Some got across the Mississippi that day. But the crossing was checked when the steamboat Warrior approached. Privately built and owned, the Warrior had been chartered by an army major a few days earlier to take a message to the Sioux. Armed with an artillery piece and guarded by twenty soldiers, the Warrior was returning from this mission when it came upon the Sauks and Foxes trying to escape to safety. With the Warrior armed and anchored just fifty yards from shore, the Sauks and Foxes abandoned their efforts to cross the river. Under a white flag, Black Hawk waded out into the river and tried, once again, to surrender. As at Stillman's Run and Wisconsin Heights, however, the soldiers could not understand him. After ten or fifteen minutes of failed communications, the soldiers on the Warrior opened fire on the unprepared Sauks and Foxes. A number of the warriors around Black Hawk died instantly; the rest found cover and opened fire. After a two hour fire-fight, the Warrior's fuel supply was nearly exhausted and it headed off downriver.
The battle with the Warrior left nearly two dozen Sauk and Fox warriors dead. It also convinced Black Hawk that safety lay to the north among the Winnebago or Ojibwa villages, rather than to the west across the Mississippi. He pleaded with his people, but few were willing to follow him. Late on August 1, Black Hawk, White Cloud, and thirty or forty others (mostly members of their families) left the main band and headed north. A few more Sauks and Foxes crossed the river before darkness made it too dangerous. Most remained on the eastern bank.
Before dawn on August 2, the Battle of Bad Axe began. At 2:00 a.m., bugles roused Atkinson's men, who dressed, gathered their equipment, collected their horses, broke camp, and set out before sunrise. Within a few miles, Dodge's scouts met the Sauk rear guard. The warriors tried to slow the army's advance. As they retreated, they led them away from the main camp. This tactic succeeded until a militia regiment stumbled across the main trail and led Atkinson's army toward the Sauk and Fox camp. The warriors continued to fight, hoping to allow time for more of the women and children to cross the river. Just as Atkinson's troops pushed them back toward the river, the refueled Warrior returned and began firing its cannon into them from behind.
The slaughter on the eastern bank of the river continued for eight hours. The soldiers shot at anyone--man, woman, or child--who ran for cover or tried to swim across the river. They shot women who were swimming with children on their backs; they shot wounded swimmers who were almost certain to drown anyway. Other women and children were killed as they tried to surrender. The soldiers scalped most of the dead bodies. From the backs of some of the dead, they cut long strips of flesh for razor strops.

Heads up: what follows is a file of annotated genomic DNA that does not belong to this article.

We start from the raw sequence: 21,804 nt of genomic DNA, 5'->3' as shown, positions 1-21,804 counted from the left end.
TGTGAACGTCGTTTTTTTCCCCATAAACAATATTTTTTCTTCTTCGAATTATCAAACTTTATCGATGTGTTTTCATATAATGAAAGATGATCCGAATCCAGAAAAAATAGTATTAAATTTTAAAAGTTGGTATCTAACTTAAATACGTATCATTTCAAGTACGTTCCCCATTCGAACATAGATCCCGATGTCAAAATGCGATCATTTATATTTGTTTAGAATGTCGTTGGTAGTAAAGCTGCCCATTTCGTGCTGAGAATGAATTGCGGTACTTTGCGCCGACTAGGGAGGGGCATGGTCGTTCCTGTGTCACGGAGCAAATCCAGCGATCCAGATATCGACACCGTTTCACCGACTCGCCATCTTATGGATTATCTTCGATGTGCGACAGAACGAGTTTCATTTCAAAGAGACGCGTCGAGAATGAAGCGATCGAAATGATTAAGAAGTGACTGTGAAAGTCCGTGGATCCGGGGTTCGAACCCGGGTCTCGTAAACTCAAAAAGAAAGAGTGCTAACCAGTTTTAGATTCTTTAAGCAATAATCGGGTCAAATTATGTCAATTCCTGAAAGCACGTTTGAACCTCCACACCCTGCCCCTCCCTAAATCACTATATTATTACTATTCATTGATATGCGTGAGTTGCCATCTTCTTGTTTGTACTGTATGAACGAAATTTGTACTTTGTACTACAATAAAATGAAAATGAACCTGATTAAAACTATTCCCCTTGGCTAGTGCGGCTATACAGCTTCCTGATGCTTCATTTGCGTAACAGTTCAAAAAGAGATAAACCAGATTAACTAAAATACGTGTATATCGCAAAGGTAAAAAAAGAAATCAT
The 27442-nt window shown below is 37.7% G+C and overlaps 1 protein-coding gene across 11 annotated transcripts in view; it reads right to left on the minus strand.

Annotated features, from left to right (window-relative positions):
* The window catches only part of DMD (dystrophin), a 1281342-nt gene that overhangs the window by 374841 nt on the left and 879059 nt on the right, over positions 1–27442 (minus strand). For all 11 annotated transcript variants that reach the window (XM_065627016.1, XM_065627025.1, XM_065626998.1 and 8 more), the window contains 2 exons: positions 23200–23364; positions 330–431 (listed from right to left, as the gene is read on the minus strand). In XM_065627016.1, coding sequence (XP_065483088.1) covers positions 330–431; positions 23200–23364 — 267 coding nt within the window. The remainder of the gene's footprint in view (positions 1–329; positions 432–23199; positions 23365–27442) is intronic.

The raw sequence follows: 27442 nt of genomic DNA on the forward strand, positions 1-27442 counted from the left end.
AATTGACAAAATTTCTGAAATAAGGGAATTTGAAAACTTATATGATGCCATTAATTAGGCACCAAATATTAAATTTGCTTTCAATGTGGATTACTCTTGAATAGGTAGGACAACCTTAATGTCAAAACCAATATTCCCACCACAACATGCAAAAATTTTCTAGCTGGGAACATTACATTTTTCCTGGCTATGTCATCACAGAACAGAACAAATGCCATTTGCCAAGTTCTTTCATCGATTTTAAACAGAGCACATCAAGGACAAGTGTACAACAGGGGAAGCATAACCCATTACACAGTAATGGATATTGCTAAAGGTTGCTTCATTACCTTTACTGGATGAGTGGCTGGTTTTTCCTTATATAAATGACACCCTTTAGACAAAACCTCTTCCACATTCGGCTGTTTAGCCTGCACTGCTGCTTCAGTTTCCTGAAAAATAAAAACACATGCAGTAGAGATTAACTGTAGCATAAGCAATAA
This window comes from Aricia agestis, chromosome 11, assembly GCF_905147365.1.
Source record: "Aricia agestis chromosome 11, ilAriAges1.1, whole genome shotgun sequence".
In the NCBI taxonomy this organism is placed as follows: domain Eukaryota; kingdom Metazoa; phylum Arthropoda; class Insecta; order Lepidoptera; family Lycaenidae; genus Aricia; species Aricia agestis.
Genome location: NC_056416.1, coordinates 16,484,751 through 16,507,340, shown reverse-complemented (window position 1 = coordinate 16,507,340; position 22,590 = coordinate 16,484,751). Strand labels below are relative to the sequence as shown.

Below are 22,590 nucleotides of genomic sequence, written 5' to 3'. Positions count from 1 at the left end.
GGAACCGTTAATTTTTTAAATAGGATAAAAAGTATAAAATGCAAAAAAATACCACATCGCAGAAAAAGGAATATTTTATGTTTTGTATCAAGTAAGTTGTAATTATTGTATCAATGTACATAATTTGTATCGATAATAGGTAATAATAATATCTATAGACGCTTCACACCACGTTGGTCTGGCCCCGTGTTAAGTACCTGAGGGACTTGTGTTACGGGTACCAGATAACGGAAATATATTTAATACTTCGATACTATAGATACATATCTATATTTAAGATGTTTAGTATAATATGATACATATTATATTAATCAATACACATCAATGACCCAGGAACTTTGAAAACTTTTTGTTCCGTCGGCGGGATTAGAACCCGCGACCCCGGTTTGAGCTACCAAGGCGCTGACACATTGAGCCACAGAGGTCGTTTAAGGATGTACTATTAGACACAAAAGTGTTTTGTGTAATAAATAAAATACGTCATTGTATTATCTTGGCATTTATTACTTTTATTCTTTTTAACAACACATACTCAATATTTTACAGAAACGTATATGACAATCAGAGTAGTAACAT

Of the roughly four hundred Native Americans at the battle, most were killed (though many of their bodies were never found), some escaped across the river, and a few were taken prisoner. Of the one-hundred-and-fifty or so who crossed the river on August 1 and 2, moreover, few survived for long. Sioux warriors, acting in support of the army, tracked down most of them within a few weeks. Sixty-eight scalps, many from women, and twenty-two Sauk and Fox prisoners were brought by the Sioux to Joseph M. Street, the federal agent for the Winnebagoes at Prairie du Chien in late August.
The month after the Battle of Bad Axe was spent rounding up anyone who was even vaguely associated with Black Hawk. Everyone took part in this round-up--U.S. army officers and soldiers, the federal agents with the different northwestern tribes, and many Native Americans, including some who had earlier supported Black Hawk's band but now felt the necessity of showing their loyalty to a vengeful federal government. On August 20, the "friendly" Sauks and Foxes under Keokuk brought Napope and a number of other chiefs and warriors to Gen. Winfield Scott at Fort Armstrong on Rock Island. Scott and other officers examined each of these prisoners. They took testimony about the involvement of the Winnebagoes, Potawatomis, and Kickapoos in the war, planning to use this evidence to demand land cessions from these tribes as indemnities for their parts in the conflict. They also sought information that might help them find the still-elusive Black Hawk and White Cloud.
In fact, Black Hawk and White Cloud spent much of this month preparing to surrender. After the encounter with the Warrior and the rejection of their advice to head north to the Winnebago and Ojibwa villages, Black Hawk, White Cloud, and thirty or forty followers had gone northeast toward the headwaters of the La Crosse River. They had camped for a few days when a group of Winnebagoes, including White Cloud's brother, arrived to counsel them to end the fighting and surrender themselves. Initially, Black Hawk and White Cloud had rejected this advice. But, when they found themselves abandoned by the remaining warriors in the small group that still followed them, they relented. Black Hawk, White Cloud, and their followers travelled downstream to the Winnebago village at La Crosse and remained their for a number of days. With the army, Keokuk's Sauks and Foxes, and many other tribes scouring the countryside for them, Black Hawk and White Cloud recovered their strength and waited while the Winnebago women made new suits of white deerskin for them. On August 27, the remnants of Black Hawk's band surrendered to the Winnebago agent, Joseph Street, at Prairie du Chien.